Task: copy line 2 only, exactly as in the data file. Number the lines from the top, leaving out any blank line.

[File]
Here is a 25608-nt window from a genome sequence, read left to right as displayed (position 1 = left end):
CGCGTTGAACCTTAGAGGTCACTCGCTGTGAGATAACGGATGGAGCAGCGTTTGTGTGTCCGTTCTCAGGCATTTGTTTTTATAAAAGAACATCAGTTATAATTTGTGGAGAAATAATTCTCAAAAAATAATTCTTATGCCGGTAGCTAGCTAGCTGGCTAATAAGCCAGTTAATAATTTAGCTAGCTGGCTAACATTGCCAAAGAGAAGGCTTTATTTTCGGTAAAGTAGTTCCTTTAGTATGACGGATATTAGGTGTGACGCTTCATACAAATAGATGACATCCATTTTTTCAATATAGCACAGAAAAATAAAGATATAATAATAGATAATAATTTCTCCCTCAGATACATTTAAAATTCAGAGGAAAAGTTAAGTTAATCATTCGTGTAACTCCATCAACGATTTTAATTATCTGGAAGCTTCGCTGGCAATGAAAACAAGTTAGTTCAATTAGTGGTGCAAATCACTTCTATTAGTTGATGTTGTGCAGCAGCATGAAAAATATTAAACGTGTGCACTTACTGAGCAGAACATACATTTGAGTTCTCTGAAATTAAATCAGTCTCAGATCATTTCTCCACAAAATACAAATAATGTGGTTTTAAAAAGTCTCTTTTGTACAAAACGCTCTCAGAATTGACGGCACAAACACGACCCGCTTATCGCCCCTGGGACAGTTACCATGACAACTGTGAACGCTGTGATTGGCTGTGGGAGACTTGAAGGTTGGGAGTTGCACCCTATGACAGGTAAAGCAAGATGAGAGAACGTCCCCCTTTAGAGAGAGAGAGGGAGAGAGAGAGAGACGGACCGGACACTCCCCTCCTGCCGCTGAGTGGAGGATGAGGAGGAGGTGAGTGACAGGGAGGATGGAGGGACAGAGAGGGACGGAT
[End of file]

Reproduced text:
CGCGTTGAACCTTAGAGGTCACTCGCTGTGAGATAACGGATGGAGCAGCGTTTGTGTGTCCGTTCTCAGGCATTTGTTTTTATAAAAGAACATCAGTTATAATTTGTGGAGAAATAATTCTCAAAAAATAATTCTTATGCCGGTAGCTAGCTAGCTGGCTAATAAGCCAGTTAATAATTTAGCTAGCTGGCTAACATTGCCAAAGAGAAGGCTTTATTTTCGGTAAAGTAGTTCCTTTAGTATGACGGATATTAGGTGTGACGCTTCATACAAATAGATGACATCCATTTTTTCAATATAGCACAGAAAAATAAAGATATAATAATAGATAATAATTTCTCCCTCAGATACATTTAAAATTCAGAGGAAAAGTTAAGTTAATCATTCGTGTAACTCCATCAACGATTTTAATTATCTGGAAGCTTCGCTGGCAATGAAAACAAGTTAGTTCAATTAGTGGTGCAAATCACTTCTATTAGTTGATGTTGTGCAGCAGCATGAAAAATATTAAACGTGTGCACTTACTGAGCAGAACATACATTTGAGTTCTCTGAAATTAAATCAGTCTCAGATCATTTCTCCACAAAATACAAATAATGTGGTTTTAAAAAGTCTCTTTTGTACAAAACGCTCTCAGAATTGACGGCACAAACACGACCCGCTTATCGCCCCTGGGACAGTTACCATGACAACTGTGAACGCTGTGATTGGCTGTGGGAGACTTGAAGGTTGGGAGTTGCACCCTATGACAGGTAAAGCAAGATGAGAGAACGTCCCCCTTTAGAGAGAGAGAGGGAGAGAGAGAGAGACGGACCGGACACTCCCCTCCTGCCGCTGAGTGGAGGATGAGGAGGAGGTGAGTGACAGGGAGGATGGAGGGACAGAGAGGGACGGAT